5 Tips for Talking to Your Kids About the Family Finances

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The “Friday Five” features five items to help you in your journey to financial freedom. They might be 5 tips, 5 tricks, or just 5 ideas. In any case it’s Friday, so here we go!

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My parents never talked to my me or my Sister about our finances. To be fair, my Dad really didn’t talk to us about much of anything at all other than how terrible the Seahawks were (this was the early to mid 80s, and they were stupidly awful), his fleet of semi trucks, or the chores we still hadn’t done.

I’ll retract that statement almost immediately, because my Dad did talk to us about money. Here’s how it went:

“Hang on to that Sports Illustrated with Michael Jordan on the cover. That sucker is going to be worth money one day.”

“Hang on to that Bo Jackson rookie football card. That sucker is going to be worth money one day.”

“Hold on to that Coke bottle telephone. That sucker is going to be worth money one day.”

You know what my Dad never held on to?

Money.

I’m not bagging on my Dad at all. My Dad started a business at the age of 18, built it up and sold it in his 40s, then parlayed that into a business that grew in value in the millions before losing it all due to circumstances FAR beyond his control.

Now in his late 60s, my Dad owns several small businesses in my hometown and is a staple of his community.

That doesn’t mean he was necessarily good with money.

As a kid I never knew how we were doing financially. I saw my parents buying lots of things; spots cars, satellite dishes, pools, ATVs, etc., but I never really knew if we had money in savings, or if all of that junk was purchased on credit and we were teetering on the brink of financial collapse.

It’s understandable why they didn’t share any of this information with their kids. Their parents survived The Great Depression, and was a generation that tried to forget about finances in general, not discuss them openly. They sure as hell didn’t share with their kids during that generation, and so my parents never felt the need to be super open with us.

When our finances took a dump on our collective heads in January, my wife and I decided that we would start talking to our kids about finances. We did this not to freak them out or add stress to their lives, but because we wanted to start teaching them to be financially responsible so that they can hopefully avoid our mistakes and live a financially independent life of their own one day.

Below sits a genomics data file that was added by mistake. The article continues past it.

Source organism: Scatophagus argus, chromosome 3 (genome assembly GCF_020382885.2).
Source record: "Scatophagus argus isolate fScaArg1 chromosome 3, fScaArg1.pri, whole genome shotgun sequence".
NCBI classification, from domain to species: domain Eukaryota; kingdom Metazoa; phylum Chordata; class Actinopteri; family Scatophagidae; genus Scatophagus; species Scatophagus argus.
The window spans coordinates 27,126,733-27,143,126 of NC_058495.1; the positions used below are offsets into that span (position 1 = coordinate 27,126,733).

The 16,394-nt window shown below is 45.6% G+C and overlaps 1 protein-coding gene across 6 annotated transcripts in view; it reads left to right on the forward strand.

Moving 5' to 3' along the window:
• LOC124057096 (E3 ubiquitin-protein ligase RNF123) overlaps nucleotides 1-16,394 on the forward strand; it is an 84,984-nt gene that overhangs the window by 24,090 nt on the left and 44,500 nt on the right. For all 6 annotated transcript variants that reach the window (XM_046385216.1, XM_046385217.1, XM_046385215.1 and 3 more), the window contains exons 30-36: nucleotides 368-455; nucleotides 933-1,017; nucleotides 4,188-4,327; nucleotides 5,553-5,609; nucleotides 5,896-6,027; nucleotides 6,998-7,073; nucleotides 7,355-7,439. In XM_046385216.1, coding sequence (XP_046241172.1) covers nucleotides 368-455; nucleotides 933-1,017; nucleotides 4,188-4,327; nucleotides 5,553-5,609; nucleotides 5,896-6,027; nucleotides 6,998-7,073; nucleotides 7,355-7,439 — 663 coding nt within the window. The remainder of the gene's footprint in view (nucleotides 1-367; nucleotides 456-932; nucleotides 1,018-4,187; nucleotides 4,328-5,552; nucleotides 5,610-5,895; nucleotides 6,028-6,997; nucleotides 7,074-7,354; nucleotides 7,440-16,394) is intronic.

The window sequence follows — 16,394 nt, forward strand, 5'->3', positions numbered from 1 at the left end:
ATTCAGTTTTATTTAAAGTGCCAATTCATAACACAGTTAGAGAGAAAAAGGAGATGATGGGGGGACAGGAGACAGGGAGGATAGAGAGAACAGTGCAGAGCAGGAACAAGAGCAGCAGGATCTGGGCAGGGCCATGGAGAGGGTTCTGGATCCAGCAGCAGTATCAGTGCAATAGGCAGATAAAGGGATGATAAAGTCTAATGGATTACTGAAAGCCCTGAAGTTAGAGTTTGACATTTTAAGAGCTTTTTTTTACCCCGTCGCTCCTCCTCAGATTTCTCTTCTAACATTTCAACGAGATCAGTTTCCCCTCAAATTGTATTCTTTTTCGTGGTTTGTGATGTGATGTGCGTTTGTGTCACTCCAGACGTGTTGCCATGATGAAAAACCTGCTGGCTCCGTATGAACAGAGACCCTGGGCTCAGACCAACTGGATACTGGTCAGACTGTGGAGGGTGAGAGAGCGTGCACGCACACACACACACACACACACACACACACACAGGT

We’ve learned some valuable lessons about how to approach kids when it comes to discussing finances, especially if you’re in a bad way. Here are some of our favorites:Read More »

Four Eggs on Six Figures

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I will not for a moment claim to have a life as hard as some folks do in this world. Not even close. So please don’t think that I don’t have perspective. I’m not looking for you to feel bad for me, but instead providing insight into the sacrifices that my family and I have had to make. I’m also giving you insight into just how badly we had “effed up.”

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In my very first post on this site, I talked about not being able to afford to buy my son a piece of pizza at a lacrosse game. I mention that while this is not unheard of for many families around the world, it was just plain silly that I couldn’t do so given my six figure salary.

I’ve had several people ask me just how bad things got, and just how close my wife and I were to a financial catastrophe when things hit rock bottom in January. I think some like to see just how far we’ve come and encourage us to keep going, and frankly I think a few are just buttholes who want to revel in how far down the drain we had swirled.

“I knew they bought a house they couldn’t afford.”
“Well what did they expect? They ate out 5 nights a week and bought new cars every other year!”
“If Dave could just stop buying television sets for a minute, they might have the money to pay the bills!”
“How can you be that fiscally irresponsible?”

Buttholes aside, I do think it is important to share our lows. If this blog is only about the highs and wins, it doesn’t really do anyone any good.

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Tangent: I’m now actively recruiting for my new band, Buttholes Aside, and we are looking for a bass player. Must be willing to wear spandex. Serious inquiries only.

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My wife and I need to be reminded of those lows, and reminded of the sting of those lows, even if we have made tremendous gains.

Trust me when I say that last part was by no means boastful. I can see that stat tracker in the column on the right just as well as you can, and I know we have a LONG way to go, but allow me to explain how far we’ve come…Read More »